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Treasurer Stacy Garrity: First responders protect all of us in our time of need. They deserve basic mental health benefits.

Op-ed by Treasurer Stacy Garrity - A police officer arrives at the scene of a robbery and disarms the culprit before anyone is injured. A firefighter rushes into a burning building – not thinking about their own safety – and saves a child. An EMT arrives at the scene of a crash, treats anyone who’s injured and rushes them to the hospital.

Life or death situations like these play out across Pennsylvania every day, and our brave first responders, many of them selfless volunteers, deserve our thanks and our respect. They answer the call to protect us and rescue us without question, and they deserve to know that their mental health needs will be met.

First responders see and experience things firsthand that most of us – hopefully – never will. They are exposed to death, pain and loss that most of us can’t even imagine. And they do it while often working long hours, sometimes with extreme physical exertion.

Unfortunately, one result of these experiences is that first responders are significantly more likely to suffer from depression, post-traumatic stress disorder (PTSD), and suicidal thoughts.

In an article for Psychiatric Times, Dr. Rodney Luster wrote that “37% of the first responders surveyed for 2 primary studies had contemplated suicide nearly 10 times more than the typical American adult.” We should all be shocked by that statistic – and it should spur us to action.

Part of the answer is Senate Bill 365, introduced by Senator Camera Bartolotta, who represents Greene and Washington counties and part of Beaver County, and Senator Mike Regan, who represents parts of Cumberland and York counties.

SB 365 would establish a new standard allowing first responders to file a workers’ compensation claim for a post-traumatic stress injury (PTSI). Police officers, firefighters, EMTs and paramedics would be entitled to workers’ comp benefits for psychological traumas arising from individual traumatic events or cumulative highly stressful experiences resulting from their work – regardless of whether the trauma is accompanied by physical injuries requiring medical treatment.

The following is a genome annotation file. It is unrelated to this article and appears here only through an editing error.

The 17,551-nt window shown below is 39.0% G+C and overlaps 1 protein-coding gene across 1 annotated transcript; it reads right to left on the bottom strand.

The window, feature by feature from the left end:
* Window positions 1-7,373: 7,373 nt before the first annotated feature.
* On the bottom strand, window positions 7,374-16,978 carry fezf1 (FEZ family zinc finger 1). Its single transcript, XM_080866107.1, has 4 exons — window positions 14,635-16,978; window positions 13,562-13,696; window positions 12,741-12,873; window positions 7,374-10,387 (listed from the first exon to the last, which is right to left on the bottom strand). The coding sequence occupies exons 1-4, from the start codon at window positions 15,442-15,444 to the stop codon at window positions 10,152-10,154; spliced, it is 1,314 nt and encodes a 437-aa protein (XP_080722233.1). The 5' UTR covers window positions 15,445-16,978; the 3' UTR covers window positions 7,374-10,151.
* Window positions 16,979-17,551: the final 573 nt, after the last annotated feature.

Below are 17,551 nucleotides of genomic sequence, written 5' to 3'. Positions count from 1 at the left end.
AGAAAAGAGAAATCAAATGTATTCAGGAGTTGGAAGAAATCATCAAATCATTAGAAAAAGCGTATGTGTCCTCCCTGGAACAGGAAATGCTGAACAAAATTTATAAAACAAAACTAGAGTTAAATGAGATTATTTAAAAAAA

Under existing law, court decisions have set the bar for first responders to receive these benefits far too high. And mental health services available to first responders after traumatic events vary widely from agency to agency. This bill will allow them to seek the support and care they need.

The bill introduced by Sen. Bartolotta and Sen. Regan will correct that by setting clear, reasonable criteria for first responders to establish a PTSI claim under Pennsylvania’s Workers’ Compensation Act. It’s a commonsense approach that is long overdue.

States like Idaho, Nebraska, Texas, West Virginia and Wisconsin have enacted similar laws. Here in the Keystone State, we should also ensure that our first responders have access to the mental health care they need and deserve.

SB 365 has broad bipartisan support. It’s cosponsored by Senators of both parties from all across Pennsylvania. I urge the General Assembly to take up this important legislation, and I urge Governor Shapiro to sign the bill when it reaches his desk.

This op-ed was originally published by TribLIVE on June 19, 2023.

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